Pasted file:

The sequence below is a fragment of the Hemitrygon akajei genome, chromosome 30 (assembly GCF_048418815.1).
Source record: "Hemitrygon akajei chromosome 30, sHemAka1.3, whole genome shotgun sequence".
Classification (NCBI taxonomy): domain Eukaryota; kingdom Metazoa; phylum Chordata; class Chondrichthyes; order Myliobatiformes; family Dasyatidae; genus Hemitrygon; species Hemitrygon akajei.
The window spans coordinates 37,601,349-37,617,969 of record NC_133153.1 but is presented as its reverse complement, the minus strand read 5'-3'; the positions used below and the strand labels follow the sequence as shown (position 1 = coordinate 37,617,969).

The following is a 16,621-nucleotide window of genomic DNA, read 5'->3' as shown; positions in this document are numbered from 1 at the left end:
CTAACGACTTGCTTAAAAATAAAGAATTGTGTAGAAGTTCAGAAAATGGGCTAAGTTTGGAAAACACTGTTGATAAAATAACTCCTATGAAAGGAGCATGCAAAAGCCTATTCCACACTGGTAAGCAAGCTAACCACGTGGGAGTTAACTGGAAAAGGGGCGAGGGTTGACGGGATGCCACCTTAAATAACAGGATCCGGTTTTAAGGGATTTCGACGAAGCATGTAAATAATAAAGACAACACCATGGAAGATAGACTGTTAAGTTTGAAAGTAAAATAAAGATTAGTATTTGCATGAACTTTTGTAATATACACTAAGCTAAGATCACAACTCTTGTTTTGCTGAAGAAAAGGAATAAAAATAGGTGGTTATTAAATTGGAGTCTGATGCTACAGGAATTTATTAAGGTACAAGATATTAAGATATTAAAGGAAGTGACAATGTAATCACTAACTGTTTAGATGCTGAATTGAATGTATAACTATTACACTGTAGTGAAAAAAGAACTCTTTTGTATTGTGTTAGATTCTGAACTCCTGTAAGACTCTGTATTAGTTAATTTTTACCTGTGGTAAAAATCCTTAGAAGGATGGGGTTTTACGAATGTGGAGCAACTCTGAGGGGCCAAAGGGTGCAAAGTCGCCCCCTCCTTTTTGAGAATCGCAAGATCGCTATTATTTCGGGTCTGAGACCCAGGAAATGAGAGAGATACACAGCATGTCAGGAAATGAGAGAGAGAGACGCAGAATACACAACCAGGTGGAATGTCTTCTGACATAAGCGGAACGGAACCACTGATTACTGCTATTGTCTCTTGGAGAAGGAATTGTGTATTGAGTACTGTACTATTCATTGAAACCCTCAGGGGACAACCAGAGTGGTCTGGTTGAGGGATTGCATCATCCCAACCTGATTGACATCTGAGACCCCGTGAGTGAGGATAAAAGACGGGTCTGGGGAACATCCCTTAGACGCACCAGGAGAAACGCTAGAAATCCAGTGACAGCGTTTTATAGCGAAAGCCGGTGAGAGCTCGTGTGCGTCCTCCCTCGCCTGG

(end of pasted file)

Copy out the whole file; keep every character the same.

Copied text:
The sequence below is a fragment of the Hemitrygon akajei genome, chromosome 30 (assembly GCF_048418815.1).
Source record: "Hemitrygon akajei chromosome 30, sHemAka1.3, whole genome shotgun sequence".
Classification (NCBI taxonomy): domain Eukaryota; kingdom Metazoa; phylum Chordata; class Chondrichthyes; order Myliobatiformes; family Dasyatidae; genus Hemitrygon; species Hemitrygon akajei.
The window spans coordinates 37,601,349-37,617,969 of record NC_133153.1 but is presented as its reverse complement, the minus strand read 5'-3'; the positions used below and the strand labels follow the sequence as shown (position 1 = coordinate 37,617,969).

The following is a 16,621-nucleotide window of genomic DNA, read 5'->3' as shown; positions in this document are numbered from 1 at the left end:
CTAACGACTTGCTTAAAAATAAAGAATTGTGTAGAAGTTCAGAAAATGGGCTAAGTTTGGAAAACACTGTTGATAAAATAACTCCTATGAAAGGAGCATGCAAAAGCCTATTCCACACTGGTAAGCAAGCTAACCACGTGGGAGTTAACTGGAAAAGGGGCGAGGGTTGACGGGATGCCACCTTAAATAACAGGATCCGGTTTTAAGGGATTTCGACGAAGCATGTAAATAATAAAGACAACACCATGGAAGATAGACTGTTAAGTTTGAAAGTAAAATAAAGATTAGTATTTGCATGAACTTTTGTAATATACACTAAGCTAAGATCACAACTCTTGTTTTGCTGAAGAAAAGGAATAAAAATAGGTGGTTATTAAATTGGAGTCTGATGCTACAGGAATTTATTAAGGTACAAGATATTAAGATATTAAAGGAAGTGACAATGTAATCACTAACTGTTTAGATGCTGAATTGAATGTATAACTATTACACTGTAGTGAAAAAAGAACTCTTTTGTATTGTGTTAGATTCTGAACTCCTGTAAGACTCTGTATTAGTTAATTTTTACCTGTGGTAAAAATCCTTAGAAGGATGGGGTTTTACGAATGTGGAGCAACTCTGAGGGGCCAAAGGGTGCAAAGTCGCCCCCTCCTTTTTGAGAATCGCAAGATCGCTATTATTTCGGGTCTGAGACCCAGGAAATGAGAGAGATACACAGCATGTCAGGAAATGAGAGAGAGAGACGCAGAATACACAACCAGGTGGAATGTCTTCTGACATAAGCGGAACGGAACCACTGATTACTGCTATTGTCTCTTGGAGAAGGAATTGTGTATTGAGTACTGTACTATTCATTGAAACCCTCAGGGGACAACCAGAGTGGTCTGGTTGAGGGATTGCATCATCCCAACCTGATTGACATCTGAGACCCCGTGAGTGAGGATAAAAGACGGGTCTGGGGAACATCCCTTAGACGCACCAGGAGAAACGCTAGAAATCCAGTGACAGCGTTTTATAGCGAAAGCCGGTGAGAGCTCGTGTGCGTCCTCCCTCGCCTGG